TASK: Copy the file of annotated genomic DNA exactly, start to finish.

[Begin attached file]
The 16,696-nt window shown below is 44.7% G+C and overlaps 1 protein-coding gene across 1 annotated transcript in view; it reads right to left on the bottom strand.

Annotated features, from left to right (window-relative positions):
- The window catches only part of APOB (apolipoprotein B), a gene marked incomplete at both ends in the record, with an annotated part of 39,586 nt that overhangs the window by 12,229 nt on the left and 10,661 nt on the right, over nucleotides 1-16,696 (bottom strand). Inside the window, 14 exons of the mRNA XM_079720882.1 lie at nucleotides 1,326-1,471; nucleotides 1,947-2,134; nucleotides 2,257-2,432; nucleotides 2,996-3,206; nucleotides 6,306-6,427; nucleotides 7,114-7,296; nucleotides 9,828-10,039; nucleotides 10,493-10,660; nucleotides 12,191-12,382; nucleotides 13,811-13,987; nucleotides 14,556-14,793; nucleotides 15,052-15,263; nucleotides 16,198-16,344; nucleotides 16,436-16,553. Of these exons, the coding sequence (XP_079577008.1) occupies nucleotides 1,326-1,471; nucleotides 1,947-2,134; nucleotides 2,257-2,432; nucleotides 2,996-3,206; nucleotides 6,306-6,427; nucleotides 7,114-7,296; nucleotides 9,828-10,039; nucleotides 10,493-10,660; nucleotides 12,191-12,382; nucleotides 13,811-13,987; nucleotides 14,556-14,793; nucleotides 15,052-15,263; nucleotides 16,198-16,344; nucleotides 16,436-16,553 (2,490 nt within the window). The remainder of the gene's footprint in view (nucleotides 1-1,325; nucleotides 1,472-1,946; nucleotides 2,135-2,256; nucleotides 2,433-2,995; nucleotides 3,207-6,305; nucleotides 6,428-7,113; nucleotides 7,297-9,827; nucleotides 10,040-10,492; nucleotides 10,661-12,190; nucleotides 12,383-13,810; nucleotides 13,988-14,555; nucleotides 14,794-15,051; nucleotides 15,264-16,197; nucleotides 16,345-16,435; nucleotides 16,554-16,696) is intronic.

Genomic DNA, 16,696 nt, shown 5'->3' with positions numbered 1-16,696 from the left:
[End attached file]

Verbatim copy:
The 16,696-nt window shown below is 44.7% G+C and overlaps 1 protein-coding gene across 1 annotated transcript in view; it reads right to left on the bottom strand.

Annotated features, from left to right (window-relative positions):
- The window catches only part of APOB (apolipoprotein B), a gene marked incomplete at both ends in the record, with an annotated part of 39,586 nt that overhangs the window by 12,229 nt on the left and 10,661 nt on the right, over nucleotides 1-16,696 (bottom strand). Inside the window, 14 exons of the mRNA XM_079720882.1 lie at nucleotides 1,326-1,471; nucleotides 1,947-2,134; nucleotides 2,257-2,432; nucleotides 2,996-3,206; nucleotides 6,306-6,427; nucleotides 7,114-7,296; nucleotides 9,828-10,039; nucleotides 10,493-10,660; nucleotides 12,191-12,382; nucleotides 13,811-13,987; nucleotides 14,556-14,793; nucleotides 15,052-15,263; nucleotides 16,198-16,344; nucleotides 16,436-16,553. Of these exons, the coding sequence (XP_079577008.1) occupies nucleotides 1,326-1,471; nucleotides 1,947-2,134; nucleotides 2,257-2,432; nucleotides 2,996-3,206; nucleotides 6,306-6,427; nucleotides 7,114-7,296; nucleotides 9,828-10,039; nucleotides 10,493-10,660; nucleotides 12,191-12,382; nucleotides 13,811-13,987; nucleotides 14,556-14,793; nucleotides 15,052-15,263; nucleotides 16,198-16,344; nucleotides 16,436-16,553 (2,490 nt within the window). The remainder of the gene's footprint in view (nucleotides 1-1,325; nucleotides 1,472-1,946; nucleotides 2,135-2,256; nucleotides 2,433-2,995; nucleotides 3,207-6,305; nucleotides 6,428-7,113; nucleotides 7,297-9,827; nucleotides 10,040-10,492; nucleotides 10,661-12,190; nucleotides 12,383-13,810; nucleotides 13,988-14,555; nucleotides 14,794-15,051; nucleotides 15,264-16,197; nucleotides 16,345-16,435; nucleotides 16,554-16,696) is intronic.

Genomic DNA, 16,696 nt, shown 5'->3' with positions numbered 1-16,696 from the left: